Friday, August 3, 2007
Mesa Follows RJET in Reduced Earnings
Calyon Securities Analyst Ray Niedl, who has previously indicated that regional growth will be limited, said Mesa is also limited. “We believe that the Hawaiian operation continues to lose money and the company appears to be counting on its Chinese partnership to propel growth,” he said. “While this sounds promising, there remains uncertainty, in our opinion. However, there is an aggressive stock buy-back program and, though it will not increase earnings, it will raise EPS.”
United (UAUA) and Mesa restructured its regional jet schedule in July, resulting in much improved operating statistics which, of course, yielded increased incentive payments for the United Express partner. However, passenger costs were impacted negatively, according to CEO Jonathan Ornstein who told investors weather, ATC and United core system prompted disruptions, some of which will be mitigated with its new agreement. Its controllable completion factor and on-time performance went to 99.3 percent and 76.1 percent, respectively, during the month, compared to 97.5 percent and 58.0 percent, respectively, for the July 2006 period.
As previously disclosed, effective January 1, 2007 United Airlines assumed responsibility for a portion of Mesa's United Express fuel purchases and as a result, Mesa's revenues, as well as its fuel expenses, were reduced by approximately 4.6 million gallons of fuel in the third quarter which represented approximately $10.6 million. Owing to the pass-through costs this did not impact Mesa's earnings. Its total completion rate for the quarter was 98.6 percent versus its goal of 98.7 percent.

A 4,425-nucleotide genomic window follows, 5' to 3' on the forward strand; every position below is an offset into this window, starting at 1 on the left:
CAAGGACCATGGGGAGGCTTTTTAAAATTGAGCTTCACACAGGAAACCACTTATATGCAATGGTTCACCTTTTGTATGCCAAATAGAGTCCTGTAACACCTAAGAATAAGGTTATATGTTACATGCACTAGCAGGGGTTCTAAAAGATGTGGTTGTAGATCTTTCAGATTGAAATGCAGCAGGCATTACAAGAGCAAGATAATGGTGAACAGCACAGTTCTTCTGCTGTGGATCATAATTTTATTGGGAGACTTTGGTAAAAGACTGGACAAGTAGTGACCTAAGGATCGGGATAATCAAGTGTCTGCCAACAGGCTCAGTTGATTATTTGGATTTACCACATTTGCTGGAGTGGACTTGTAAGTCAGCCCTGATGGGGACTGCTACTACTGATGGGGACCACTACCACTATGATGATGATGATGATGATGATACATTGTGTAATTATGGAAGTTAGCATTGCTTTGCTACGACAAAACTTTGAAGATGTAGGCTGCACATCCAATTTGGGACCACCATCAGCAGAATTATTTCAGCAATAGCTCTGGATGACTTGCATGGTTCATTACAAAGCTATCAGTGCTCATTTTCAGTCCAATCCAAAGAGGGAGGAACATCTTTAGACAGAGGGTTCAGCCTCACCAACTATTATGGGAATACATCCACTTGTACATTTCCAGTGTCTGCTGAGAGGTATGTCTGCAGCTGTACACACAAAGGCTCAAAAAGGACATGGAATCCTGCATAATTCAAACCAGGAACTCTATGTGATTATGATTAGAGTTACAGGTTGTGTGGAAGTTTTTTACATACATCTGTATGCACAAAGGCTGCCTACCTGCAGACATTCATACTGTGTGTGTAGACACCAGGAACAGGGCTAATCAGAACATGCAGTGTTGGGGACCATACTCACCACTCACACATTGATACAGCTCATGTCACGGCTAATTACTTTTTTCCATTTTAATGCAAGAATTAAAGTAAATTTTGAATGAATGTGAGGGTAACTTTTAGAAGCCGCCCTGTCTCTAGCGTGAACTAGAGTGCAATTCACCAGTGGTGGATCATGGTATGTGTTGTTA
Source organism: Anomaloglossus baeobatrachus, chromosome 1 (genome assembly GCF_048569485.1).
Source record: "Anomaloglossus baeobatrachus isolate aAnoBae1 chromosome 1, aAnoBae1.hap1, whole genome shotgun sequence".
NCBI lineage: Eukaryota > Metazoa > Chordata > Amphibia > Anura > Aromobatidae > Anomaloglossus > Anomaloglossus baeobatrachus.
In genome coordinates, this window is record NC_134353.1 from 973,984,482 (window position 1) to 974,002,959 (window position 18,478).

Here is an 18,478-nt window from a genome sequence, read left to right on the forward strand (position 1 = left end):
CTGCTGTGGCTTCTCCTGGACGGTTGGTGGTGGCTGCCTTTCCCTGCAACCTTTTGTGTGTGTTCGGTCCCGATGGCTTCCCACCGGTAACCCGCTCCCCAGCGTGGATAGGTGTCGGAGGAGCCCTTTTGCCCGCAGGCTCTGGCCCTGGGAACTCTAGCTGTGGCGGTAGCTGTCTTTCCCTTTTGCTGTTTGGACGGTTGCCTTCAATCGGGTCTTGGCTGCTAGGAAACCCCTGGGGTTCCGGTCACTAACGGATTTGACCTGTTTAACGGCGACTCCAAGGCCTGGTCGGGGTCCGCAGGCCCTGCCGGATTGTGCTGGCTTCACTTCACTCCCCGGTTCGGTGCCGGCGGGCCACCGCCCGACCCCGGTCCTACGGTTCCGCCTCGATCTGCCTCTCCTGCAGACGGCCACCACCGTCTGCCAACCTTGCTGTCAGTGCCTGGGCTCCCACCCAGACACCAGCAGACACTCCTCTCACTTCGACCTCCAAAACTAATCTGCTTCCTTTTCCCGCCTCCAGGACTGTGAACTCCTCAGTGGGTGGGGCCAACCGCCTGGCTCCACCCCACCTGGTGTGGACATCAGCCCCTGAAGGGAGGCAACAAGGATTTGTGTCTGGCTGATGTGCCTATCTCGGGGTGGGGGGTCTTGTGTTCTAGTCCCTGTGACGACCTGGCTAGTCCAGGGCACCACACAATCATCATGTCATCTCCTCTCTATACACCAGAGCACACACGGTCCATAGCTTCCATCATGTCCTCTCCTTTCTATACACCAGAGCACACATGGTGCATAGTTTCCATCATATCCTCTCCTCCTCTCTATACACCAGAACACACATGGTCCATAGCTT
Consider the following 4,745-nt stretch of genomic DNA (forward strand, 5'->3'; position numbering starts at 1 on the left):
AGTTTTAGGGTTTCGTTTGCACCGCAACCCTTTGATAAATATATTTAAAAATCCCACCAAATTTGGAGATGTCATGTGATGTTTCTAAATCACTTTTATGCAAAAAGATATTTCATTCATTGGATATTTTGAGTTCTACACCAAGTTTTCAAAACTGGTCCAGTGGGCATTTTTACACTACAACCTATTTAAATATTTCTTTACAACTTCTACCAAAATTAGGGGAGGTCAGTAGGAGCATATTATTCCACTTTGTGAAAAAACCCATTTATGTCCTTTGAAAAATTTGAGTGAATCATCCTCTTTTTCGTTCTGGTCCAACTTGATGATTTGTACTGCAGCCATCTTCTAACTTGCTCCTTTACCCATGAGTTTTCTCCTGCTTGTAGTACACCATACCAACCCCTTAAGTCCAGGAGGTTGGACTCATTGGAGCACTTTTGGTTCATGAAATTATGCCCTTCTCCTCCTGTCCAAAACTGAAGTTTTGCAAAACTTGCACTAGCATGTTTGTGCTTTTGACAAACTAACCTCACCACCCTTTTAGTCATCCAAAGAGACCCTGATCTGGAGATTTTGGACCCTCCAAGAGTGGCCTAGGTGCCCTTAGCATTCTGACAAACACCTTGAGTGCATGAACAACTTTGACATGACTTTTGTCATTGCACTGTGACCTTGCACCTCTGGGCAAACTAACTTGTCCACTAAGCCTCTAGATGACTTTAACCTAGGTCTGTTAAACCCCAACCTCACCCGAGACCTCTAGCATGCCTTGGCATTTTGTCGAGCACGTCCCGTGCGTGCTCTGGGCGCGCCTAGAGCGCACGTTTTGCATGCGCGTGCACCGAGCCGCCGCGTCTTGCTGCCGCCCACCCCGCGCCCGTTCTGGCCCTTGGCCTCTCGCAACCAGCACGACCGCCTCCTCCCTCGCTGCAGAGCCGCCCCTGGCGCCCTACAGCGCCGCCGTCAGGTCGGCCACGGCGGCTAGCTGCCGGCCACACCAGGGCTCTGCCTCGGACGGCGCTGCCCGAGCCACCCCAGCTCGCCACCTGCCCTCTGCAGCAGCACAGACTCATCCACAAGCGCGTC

Mesa forecast 2.2 billion ASMs for the fourth quarter, down from the 2.3 flown in the third quarter owning to the elimination of the Dash 8s in Delta’s (DAL) Kennedy operation and well as the three aircraft headed to China. That will continue to build, according to Ornstein with the addition of CRJ 900s at Delta and as aircraft enter service in China.
It continues to prepare for its new Chinese joint venture KunPeng Airlines with three CJR200 beginning the conformity process for sublease. The airline is on track to have 20 aircraft in place by the 2008 Olympics. Ornstein noted that its partner, Shenzeng Airlines the program could represent a demand for 100 aircraft. “It is interesting to note that in a country of 1.4 billion people, only 70 regional jets are currently in operation, less than that at United’s hub operation in Chicago,” he said, adding it the joint venture is still on track for launch in mid- to late September.
Aircraft will originally be sourced from Mesa, but Ornstein said he is supporting GE in its joint venture in China and will be looking at all aircraft when he needs to up-gauge his equipment there.
Mesa celebrated go!’s first anniversary in June with load factors up to 72 percent from 63 percent in May and June. While load factors may mean nothing, Ornstein reported that the airline earned its highest ever fare for 2007 during in the third quarter and its frequent flier program almost doubled its membership. He also indicated loaf factors for July increased significantly.
Attrition is a problem at Mesa as well illustrated by the signing bonuses posted on its web site. It is offering up to $10,000 for dispatchers, up to $5,000 for pilots and up to $5,000 for mechanics. They apply to employees with UA Express experience. Ornstein indicated Mesa experienced a spike early in the year owing to recruiting by low-cost carriers such as JetBlue (JBLU), AirTran (AAI) and Frontier (FRNT). He said the attrition rate was closer to 2006 levels. “Unlike other carriers we do not have a problem recruiting and have made some changes to make our recruiting efforts more effective.” I said there are 250 pilots in training at this time. Mesa average notice time is 11 days and average training time is 90 days. “That equals a lag,” he said.